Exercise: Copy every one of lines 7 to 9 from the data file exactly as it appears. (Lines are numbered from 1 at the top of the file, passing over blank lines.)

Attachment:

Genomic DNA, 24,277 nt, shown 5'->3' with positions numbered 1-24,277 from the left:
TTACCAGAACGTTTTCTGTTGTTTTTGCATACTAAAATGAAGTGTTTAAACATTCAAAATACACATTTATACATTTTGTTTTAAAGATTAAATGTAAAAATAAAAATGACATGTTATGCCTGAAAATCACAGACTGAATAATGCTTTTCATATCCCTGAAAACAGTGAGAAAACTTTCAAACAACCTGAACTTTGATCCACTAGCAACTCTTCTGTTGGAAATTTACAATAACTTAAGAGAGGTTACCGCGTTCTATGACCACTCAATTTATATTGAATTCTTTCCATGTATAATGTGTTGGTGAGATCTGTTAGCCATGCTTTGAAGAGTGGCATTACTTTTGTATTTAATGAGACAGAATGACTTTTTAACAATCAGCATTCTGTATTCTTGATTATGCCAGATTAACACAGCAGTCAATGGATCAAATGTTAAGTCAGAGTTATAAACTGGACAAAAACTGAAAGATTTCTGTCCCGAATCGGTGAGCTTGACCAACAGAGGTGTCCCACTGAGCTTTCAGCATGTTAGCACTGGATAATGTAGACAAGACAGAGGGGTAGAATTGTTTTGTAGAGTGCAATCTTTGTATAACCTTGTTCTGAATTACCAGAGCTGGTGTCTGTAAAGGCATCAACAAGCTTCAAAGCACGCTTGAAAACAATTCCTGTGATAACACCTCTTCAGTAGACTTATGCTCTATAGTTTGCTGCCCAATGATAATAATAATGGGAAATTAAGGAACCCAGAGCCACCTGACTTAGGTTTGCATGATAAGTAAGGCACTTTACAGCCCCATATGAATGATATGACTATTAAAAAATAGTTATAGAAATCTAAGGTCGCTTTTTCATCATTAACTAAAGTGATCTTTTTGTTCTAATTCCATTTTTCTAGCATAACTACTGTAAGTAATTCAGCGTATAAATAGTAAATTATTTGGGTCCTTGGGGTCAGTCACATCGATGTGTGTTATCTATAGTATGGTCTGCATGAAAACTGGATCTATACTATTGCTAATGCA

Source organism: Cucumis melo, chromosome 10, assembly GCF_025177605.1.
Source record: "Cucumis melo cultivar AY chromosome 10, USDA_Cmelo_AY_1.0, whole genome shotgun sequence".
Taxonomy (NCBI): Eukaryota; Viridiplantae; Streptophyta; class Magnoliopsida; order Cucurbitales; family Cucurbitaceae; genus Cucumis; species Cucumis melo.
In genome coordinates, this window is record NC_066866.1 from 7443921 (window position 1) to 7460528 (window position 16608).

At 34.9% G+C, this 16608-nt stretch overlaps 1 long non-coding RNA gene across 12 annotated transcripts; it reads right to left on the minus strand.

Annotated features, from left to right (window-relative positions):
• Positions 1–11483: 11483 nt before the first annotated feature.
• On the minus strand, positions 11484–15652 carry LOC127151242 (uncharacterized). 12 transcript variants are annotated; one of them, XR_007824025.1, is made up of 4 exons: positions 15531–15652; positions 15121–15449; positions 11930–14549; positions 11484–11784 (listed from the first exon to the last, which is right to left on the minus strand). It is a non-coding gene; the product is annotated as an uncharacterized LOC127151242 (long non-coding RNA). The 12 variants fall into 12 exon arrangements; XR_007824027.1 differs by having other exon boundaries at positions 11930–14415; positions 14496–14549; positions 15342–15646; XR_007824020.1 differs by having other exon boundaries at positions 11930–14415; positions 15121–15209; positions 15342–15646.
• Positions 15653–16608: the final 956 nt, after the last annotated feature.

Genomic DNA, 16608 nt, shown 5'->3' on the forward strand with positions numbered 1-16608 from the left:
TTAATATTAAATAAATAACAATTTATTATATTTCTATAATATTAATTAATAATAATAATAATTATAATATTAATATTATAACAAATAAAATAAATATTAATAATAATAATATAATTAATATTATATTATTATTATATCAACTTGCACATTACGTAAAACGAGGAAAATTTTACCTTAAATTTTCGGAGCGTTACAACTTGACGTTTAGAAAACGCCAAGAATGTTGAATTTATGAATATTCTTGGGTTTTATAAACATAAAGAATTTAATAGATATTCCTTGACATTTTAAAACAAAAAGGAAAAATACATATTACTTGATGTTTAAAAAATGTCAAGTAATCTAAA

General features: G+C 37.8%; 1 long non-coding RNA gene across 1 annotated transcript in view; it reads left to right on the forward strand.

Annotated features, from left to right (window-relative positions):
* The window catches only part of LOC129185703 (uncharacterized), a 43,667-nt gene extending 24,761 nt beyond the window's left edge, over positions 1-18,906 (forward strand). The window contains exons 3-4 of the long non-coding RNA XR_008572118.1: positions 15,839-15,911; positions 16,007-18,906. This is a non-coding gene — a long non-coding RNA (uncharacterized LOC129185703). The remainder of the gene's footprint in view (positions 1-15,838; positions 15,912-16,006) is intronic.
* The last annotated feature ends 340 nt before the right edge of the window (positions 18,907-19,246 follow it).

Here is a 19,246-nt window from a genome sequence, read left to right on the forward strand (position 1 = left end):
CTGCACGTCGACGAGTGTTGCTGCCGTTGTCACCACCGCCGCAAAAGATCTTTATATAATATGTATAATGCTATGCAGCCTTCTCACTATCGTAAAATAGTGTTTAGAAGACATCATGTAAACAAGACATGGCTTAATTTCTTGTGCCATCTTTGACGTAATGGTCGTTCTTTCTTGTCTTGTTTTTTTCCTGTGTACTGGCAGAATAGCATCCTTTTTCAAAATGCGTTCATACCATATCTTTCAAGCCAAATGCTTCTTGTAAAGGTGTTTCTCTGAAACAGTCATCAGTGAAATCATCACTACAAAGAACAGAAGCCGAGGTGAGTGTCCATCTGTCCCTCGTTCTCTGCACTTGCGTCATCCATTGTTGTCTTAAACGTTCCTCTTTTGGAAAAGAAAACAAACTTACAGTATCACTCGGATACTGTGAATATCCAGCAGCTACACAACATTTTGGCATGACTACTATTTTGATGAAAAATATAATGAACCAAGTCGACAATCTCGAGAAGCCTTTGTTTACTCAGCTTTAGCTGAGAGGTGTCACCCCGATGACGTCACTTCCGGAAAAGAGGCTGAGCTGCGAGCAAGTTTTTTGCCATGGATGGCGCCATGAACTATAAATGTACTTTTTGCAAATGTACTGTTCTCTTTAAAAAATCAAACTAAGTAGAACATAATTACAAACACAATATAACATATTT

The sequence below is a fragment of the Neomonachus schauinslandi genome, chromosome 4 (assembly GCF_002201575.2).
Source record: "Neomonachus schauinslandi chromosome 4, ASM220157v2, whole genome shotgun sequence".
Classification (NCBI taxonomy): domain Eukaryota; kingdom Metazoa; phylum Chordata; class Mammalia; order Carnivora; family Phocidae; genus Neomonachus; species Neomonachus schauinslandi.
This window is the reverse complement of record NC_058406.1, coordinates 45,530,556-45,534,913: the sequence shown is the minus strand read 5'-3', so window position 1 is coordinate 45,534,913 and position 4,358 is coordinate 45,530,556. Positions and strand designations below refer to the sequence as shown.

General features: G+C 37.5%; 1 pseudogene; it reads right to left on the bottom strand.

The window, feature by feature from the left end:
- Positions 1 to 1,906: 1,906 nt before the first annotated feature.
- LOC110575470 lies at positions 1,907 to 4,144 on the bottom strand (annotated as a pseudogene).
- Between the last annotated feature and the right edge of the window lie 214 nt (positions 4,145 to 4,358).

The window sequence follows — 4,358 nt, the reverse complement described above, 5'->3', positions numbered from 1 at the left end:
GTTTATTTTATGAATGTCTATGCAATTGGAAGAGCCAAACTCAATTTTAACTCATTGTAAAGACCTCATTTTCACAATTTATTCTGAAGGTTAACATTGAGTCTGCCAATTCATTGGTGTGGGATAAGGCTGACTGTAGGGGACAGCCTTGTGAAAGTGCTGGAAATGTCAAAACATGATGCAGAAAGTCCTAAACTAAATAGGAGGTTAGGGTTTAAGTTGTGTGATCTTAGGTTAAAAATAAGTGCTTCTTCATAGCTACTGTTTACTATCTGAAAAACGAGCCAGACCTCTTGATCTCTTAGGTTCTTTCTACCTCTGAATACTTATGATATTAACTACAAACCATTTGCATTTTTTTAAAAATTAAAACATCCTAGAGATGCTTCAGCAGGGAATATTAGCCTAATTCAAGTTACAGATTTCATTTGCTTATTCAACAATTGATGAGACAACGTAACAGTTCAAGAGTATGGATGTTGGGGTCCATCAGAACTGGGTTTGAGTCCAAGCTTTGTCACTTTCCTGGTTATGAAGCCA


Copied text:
At 34.9% G+C, this 16608-nt stretch overlaps 1 long non-coding RNA gene across 12 annotated transcripts; it reads right to left on the minus strand.

Annotated features, from left to right (window-relative positions):
• Positions 1–11483: 11483 nt before the first annotated feature.